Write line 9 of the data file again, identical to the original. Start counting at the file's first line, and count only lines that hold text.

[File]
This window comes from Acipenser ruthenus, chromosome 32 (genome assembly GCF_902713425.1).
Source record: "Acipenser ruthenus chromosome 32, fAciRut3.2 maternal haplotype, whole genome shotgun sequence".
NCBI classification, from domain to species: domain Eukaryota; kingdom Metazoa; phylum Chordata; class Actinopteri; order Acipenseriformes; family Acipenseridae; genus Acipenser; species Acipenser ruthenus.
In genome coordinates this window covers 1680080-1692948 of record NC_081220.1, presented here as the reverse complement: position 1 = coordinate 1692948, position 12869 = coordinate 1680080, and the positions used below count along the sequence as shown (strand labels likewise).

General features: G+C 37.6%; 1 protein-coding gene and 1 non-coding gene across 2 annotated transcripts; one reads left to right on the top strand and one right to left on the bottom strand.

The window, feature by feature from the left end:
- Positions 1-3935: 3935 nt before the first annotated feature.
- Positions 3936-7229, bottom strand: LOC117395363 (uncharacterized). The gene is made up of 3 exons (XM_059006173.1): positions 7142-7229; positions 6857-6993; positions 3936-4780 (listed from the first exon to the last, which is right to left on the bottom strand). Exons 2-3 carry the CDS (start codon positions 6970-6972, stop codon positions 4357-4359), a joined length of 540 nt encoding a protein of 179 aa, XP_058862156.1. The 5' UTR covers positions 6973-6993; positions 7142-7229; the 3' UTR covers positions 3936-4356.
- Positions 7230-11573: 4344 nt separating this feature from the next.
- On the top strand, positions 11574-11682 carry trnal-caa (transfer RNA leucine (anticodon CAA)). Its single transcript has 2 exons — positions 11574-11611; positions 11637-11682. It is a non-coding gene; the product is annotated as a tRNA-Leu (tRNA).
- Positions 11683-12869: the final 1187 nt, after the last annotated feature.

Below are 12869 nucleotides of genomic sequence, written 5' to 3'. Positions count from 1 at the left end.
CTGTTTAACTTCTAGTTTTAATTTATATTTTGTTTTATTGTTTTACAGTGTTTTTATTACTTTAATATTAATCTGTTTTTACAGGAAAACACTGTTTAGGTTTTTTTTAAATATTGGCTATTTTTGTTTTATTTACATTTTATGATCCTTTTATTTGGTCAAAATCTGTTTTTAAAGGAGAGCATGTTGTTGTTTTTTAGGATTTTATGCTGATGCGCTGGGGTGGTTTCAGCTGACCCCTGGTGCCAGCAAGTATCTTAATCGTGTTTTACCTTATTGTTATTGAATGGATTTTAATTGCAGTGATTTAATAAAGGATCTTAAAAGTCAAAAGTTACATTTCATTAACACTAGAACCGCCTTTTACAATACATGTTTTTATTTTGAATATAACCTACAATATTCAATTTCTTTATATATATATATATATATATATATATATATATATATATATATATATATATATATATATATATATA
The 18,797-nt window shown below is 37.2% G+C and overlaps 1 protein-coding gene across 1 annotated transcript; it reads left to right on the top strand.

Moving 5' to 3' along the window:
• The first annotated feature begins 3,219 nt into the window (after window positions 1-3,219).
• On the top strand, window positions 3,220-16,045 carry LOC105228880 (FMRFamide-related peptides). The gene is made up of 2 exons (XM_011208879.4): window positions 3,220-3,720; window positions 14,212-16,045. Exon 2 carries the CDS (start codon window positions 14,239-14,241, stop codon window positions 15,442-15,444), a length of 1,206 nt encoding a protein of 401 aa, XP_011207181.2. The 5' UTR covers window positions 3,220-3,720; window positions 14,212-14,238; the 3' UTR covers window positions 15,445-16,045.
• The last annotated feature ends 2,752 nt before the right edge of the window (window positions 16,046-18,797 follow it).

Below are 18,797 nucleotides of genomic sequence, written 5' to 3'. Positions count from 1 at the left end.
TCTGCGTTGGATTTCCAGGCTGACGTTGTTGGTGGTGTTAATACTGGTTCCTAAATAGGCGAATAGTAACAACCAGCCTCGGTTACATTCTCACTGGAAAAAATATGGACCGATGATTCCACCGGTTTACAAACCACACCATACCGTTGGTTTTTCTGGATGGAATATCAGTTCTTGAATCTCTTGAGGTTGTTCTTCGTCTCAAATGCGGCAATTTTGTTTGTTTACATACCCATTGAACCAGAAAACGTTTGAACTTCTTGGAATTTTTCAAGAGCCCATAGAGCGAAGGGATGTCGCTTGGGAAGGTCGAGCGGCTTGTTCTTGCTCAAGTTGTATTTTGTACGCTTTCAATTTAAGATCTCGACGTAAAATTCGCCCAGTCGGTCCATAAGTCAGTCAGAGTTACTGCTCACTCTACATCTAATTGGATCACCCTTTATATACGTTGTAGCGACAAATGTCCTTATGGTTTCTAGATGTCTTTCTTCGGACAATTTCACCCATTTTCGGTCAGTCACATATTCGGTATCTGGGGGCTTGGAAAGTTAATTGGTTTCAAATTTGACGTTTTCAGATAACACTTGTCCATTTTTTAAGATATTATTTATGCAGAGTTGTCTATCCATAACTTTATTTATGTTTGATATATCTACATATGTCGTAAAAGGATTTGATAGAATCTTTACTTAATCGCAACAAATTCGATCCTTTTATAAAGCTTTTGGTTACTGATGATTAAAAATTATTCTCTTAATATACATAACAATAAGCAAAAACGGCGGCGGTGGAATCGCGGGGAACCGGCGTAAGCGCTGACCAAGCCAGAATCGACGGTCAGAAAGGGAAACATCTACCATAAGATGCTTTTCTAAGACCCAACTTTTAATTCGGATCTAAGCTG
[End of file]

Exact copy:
- Positions 7230-11573: 4344 nt separating this feature from the next.